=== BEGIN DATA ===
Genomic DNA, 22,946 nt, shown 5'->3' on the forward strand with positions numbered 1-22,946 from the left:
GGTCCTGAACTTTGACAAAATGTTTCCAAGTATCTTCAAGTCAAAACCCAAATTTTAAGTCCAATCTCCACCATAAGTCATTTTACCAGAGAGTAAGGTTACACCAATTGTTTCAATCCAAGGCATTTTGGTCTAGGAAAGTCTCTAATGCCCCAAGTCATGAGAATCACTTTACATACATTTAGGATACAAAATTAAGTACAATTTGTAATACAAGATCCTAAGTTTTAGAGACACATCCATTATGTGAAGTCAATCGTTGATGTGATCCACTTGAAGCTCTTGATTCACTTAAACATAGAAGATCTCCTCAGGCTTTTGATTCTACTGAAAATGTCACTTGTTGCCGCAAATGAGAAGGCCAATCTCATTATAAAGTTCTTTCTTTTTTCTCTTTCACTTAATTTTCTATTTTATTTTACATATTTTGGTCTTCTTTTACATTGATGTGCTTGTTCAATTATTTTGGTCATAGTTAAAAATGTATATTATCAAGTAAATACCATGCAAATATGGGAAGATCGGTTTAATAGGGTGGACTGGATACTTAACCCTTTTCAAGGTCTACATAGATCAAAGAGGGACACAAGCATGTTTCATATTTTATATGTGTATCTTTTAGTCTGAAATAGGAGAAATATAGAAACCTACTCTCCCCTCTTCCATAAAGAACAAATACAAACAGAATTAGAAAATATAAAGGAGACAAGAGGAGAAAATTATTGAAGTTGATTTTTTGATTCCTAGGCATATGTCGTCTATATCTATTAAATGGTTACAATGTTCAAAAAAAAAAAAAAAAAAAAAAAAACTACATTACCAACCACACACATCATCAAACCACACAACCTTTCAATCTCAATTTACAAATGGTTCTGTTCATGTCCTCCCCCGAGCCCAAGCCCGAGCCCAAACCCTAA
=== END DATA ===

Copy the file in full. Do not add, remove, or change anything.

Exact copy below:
Genomic DNA, 22,946 nt, shown 5'->3' on the forward strand with positions numbered 1-22,946 from the left:
GGTCCTGAACTTTGACAAAATGTTTCCAAGTATCTTCAAGTCAAAACCCAAATTTTAAGTCCAATCTCCACCATAAGTCATTTTACCAGAGAGTAAGGTTACACCAATTGTTTCAATCCAAGGCATTTTGGTCTAGGAAAGTCTCTAATGCCCCAAGTCATGAGAATCACTTTACATACATTTAGGATACAAAATTAAGTACAATTTGTAATACAAGATCCTAAGTTTTAGAGACACATCCATTATGTGAAGTCAATCGTTGATGTGATCCACTTGAAGCTCTTGATTCACTTAAACATAGAAGATCTCCTCAGGCTTTTGATTCTACTGAAAATGTCACTTGTTGCCGCAAATGAGAAGGCCAATCTCATTATAAAGTTCTTTCTTTTTTCTCTTTCACTTAATTTTCTATTTTATTTTACATATTTTGGTCTTCTTTTACATTGATGTGCTTGTTCAATTATTTTGGTCATAGTTAAAAATGTATATTATCAAGTAAATACCATGCAAATATGGGAAGATCGGTTTAATAGGGTGGACTGGATACTTAACCCTTTTCAAGGTCTACATAGATCAAAGAGGGACACAAGCATGTTTCATATTTTATATGTGTATCTTTTAGTCTGAAATAGGAGAAATATAGAAACCTACTCTCCCCTCTTCCATAAAGAACAAATACAAACAGAATTAGAAAATATAAAGGAGACAAGAGGAGAAAATTATTGAAGTTGATTTTTTGATTCCTAGGCATATGTCGTCTATATCTATTAAATGGTTACAATGTTCAAAAAAAAAAAAAAAAAAAAAAAAACTACATTACCAACCACACACATCATCAAACCACACAACCTTTCAATCTCAATTTACAAATGGTTCTGTTCATGTCCTCCCCCGAGCCCAAGCCCGAGCCCAAACCCTAA